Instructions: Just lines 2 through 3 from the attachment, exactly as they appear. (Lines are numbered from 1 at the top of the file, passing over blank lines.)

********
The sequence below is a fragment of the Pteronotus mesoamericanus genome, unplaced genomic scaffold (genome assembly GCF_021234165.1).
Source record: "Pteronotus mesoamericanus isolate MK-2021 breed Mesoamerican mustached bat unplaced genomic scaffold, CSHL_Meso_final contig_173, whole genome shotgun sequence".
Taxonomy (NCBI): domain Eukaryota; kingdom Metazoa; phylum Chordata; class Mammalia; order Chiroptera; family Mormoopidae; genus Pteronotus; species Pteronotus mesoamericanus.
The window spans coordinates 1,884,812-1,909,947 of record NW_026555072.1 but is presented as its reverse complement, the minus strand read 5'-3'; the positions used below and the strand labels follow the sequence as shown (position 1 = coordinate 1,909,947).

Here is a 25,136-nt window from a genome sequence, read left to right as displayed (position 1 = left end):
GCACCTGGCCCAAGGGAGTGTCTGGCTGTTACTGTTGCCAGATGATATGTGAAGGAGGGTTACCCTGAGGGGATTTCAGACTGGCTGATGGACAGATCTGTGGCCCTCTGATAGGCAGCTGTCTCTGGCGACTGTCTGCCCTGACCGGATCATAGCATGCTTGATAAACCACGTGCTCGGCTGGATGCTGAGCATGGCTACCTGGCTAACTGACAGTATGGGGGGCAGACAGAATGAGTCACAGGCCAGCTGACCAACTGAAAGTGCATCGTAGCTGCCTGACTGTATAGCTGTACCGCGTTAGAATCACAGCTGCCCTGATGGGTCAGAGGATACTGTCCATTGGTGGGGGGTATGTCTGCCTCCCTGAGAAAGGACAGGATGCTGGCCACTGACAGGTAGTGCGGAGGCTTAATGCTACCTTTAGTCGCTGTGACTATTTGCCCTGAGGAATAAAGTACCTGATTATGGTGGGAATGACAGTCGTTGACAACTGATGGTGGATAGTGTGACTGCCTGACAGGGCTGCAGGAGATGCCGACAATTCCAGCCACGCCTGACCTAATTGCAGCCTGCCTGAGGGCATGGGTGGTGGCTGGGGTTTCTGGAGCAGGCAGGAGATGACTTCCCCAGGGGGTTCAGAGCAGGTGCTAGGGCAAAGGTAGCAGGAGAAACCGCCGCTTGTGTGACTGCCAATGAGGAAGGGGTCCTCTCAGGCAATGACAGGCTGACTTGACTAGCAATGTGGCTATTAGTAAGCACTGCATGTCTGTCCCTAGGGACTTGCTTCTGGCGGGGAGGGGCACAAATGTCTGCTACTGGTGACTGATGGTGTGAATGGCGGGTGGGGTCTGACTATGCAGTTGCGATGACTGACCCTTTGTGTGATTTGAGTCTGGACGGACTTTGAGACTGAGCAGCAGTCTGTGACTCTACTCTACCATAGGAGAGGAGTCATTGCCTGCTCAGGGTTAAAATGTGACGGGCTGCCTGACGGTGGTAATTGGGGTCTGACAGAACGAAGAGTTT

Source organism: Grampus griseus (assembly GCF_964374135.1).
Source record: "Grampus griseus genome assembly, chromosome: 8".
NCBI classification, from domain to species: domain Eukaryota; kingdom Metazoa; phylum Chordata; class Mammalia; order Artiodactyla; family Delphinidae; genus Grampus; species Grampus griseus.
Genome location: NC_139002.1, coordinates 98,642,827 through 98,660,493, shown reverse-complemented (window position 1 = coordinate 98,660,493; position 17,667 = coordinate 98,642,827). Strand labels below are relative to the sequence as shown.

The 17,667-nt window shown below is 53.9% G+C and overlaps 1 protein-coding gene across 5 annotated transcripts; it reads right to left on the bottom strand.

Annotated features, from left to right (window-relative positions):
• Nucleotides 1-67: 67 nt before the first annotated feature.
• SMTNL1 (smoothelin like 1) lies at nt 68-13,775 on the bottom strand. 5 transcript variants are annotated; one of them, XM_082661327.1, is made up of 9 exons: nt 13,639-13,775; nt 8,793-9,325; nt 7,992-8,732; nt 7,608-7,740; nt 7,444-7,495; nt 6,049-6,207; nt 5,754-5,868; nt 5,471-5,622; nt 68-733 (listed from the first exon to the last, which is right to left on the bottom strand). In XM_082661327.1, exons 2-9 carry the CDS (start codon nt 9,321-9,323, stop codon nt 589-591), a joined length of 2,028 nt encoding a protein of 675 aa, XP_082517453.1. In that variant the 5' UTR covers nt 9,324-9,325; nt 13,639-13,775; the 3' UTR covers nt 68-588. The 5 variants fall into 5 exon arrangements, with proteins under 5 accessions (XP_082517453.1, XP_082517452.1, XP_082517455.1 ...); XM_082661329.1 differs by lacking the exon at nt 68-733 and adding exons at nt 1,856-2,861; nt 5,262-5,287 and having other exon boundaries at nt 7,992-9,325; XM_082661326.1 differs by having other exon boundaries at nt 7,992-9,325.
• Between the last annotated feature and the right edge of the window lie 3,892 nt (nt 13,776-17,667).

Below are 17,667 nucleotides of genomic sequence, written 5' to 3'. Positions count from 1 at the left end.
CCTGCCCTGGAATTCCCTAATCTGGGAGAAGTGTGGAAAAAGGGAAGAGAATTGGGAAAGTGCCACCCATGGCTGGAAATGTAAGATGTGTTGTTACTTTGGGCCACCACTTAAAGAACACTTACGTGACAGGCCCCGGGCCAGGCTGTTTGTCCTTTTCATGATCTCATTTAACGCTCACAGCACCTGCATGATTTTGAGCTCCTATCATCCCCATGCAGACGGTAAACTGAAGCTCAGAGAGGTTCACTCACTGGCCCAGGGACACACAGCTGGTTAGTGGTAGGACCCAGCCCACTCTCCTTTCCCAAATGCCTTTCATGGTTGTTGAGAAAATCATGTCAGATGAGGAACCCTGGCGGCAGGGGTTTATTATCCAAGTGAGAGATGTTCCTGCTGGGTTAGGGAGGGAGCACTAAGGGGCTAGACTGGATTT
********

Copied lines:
Source record: "Pteronotus mesoamericanus isolate MK-2021 breed Mesoamerican mustached bat unplaced genomic scaffold, CSHL_Meso_final contig_173, whole genome shotgun sequence".
Taxonomy (NCBI): domain Eukaryota; kingdom Metazoa; phylum Chordata; class Mammalia; order Chiroptera; family Mormoopidae; genus Pteronotus; species Pteronotus mesoamericanus.